What if you had the square root function ? How would the graph of the function change if you added 5 to the righthand side of the equation or if you multiplied *x* by 3? After completing this Concept, you'll be able to identify various shifts in square root functions.

### Watch This

CK-12 Foundation: Shifts of Square Root Functions

### Guidance

We will now look at how graphs are shifted up and down in the Cartesian plane.

#### Example A

*Graph the functions* *and* .

**Solution**

When we add a constant to the right-hand side of the equation, the graph keeps the same shape, but shifts up for a positive constant or down for a negative one.

#### Example B

*Graph the functions* *and* .

**Solution**

When we add a constant to the **argument** of the function (the part under the radical sign), the function shifts to the left for a positive constant and to the right for a negative constant.

Now let’s see how to combine all of the above types of transformations.

#### Example C

*Graph the function* .

**Solution**

We can think of this function as a combination of shifts and stretches of the basic square root function . We know that the graph of that function looks like this:

If we multiply the argument by 3 to obtain , this stretches the curve vertically because the value of increases faster by a factor of .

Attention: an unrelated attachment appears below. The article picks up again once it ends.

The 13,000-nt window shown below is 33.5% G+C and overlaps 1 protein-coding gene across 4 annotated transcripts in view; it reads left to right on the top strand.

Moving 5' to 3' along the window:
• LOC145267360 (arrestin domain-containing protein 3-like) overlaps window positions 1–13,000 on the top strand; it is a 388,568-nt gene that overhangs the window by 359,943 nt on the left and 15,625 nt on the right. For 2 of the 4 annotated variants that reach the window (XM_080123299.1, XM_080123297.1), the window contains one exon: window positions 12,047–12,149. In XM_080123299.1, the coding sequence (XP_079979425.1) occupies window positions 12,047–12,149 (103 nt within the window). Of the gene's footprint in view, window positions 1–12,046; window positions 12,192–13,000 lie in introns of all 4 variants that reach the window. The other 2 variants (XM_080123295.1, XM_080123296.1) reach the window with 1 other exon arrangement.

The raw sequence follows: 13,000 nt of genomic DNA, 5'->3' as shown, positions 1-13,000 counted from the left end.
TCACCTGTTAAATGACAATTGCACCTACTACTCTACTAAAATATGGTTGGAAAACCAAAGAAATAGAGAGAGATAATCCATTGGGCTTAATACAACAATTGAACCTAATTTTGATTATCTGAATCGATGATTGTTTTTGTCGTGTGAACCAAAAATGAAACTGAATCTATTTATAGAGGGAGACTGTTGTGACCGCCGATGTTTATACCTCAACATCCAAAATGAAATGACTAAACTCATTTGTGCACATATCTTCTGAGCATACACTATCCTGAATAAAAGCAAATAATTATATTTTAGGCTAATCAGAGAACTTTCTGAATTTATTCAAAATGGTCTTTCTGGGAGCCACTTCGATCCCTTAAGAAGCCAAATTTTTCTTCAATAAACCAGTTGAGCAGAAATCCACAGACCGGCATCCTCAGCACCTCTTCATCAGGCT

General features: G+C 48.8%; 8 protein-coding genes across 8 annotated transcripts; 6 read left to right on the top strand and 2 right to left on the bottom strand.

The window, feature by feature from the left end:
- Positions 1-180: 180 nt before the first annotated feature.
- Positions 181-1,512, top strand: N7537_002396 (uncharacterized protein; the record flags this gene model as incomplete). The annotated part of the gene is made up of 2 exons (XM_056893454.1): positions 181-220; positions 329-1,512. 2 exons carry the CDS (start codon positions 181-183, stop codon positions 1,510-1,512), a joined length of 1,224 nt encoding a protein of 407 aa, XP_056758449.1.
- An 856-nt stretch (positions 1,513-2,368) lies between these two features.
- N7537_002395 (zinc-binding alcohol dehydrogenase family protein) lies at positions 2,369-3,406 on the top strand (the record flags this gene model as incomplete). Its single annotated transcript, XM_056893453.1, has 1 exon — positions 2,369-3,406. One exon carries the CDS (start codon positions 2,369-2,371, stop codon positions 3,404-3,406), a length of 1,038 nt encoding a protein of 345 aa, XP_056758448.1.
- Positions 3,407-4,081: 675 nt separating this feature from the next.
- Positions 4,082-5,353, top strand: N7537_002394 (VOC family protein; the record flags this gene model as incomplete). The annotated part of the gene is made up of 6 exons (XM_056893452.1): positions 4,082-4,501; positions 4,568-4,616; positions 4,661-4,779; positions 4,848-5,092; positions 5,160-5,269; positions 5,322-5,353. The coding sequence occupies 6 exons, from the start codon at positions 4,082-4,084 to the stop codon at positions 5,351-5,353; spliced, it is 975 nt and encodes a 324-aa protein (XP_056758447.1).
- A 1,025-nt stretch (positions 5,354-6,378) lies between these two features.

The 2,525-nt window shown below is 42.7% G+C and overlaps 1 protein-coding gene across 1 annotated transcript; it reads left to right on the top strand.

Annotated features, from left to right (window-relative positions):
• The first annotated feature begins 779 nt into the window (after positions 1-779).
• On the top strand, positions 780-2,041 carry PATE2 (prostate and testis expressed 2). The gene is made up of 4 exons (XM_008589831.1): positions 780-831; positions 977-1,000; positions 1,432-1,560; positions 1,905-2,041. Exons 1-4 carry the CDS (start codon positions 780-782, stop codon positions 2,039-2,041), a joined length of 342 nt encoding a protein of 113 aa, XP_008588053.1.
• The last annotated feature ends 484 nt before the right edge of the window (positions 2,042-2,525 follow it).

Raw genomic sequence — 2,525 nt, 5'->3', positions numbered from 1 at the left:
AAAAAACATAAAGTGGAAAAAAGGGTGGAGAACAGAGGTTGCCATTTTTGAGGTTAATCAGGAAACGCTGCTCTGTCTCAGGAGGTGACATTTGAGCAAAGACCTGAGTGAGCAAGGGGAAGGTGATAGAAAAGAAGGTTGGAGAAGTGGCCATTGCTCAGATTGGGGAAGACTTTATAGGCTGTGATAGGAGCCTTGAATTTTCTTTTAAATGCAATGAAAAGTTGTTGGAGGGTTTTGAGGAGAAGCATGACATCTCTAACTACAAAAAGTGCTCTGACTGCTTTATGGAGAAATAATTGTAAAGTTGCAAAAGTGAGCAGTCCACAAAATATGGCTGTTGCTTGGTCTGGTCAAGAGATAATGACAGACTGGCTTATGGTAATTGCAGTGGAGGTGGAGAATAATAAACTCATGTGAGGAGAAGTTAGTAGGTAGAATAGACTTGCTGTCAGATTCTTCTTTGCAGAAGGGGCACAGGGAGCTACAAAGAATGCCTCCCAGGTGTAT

Next, when we subtract 1 from the argument to obtain this shifts the entire graph to the left by one unit.

Multiplying the function by a factor of 2 to obtain stretches the curve vertically again, because increases faster by a factor of 2.

Finally we add 2 to the function to obtain . This shifts the entire function vertically by 2 units.

Each step of this process is shown in the graph below. The purple line shows the final result.

Now we know how to graph square root functions without making a table of values. If we know what the basic function looks like, we can use shifts and stretches to **transform** the function and get to the desired result.

Watch this video for help with the Examples above.

CK-12 Foundation: Shifts of Square Root Functions

### Vocabulary

- For the
**square root function**with the form: , is the vertical shift.

### Guided Practice

*Graph the function* .

**Solution**

We can think of this function as a combination of shifts and stretches of the basic square root function . We know that the graph of that function looks like this:

Next, when we add 3 to the argument to obtain this shifts the entire graph to the right by 3 units.

Multiplying the function by -1 to obtain which reflects the function across the -axis.

Finally we subtract 5 from the function to obtain . This shifts the entire function down vertically by 5 units.

### Practice

Graph the following functions.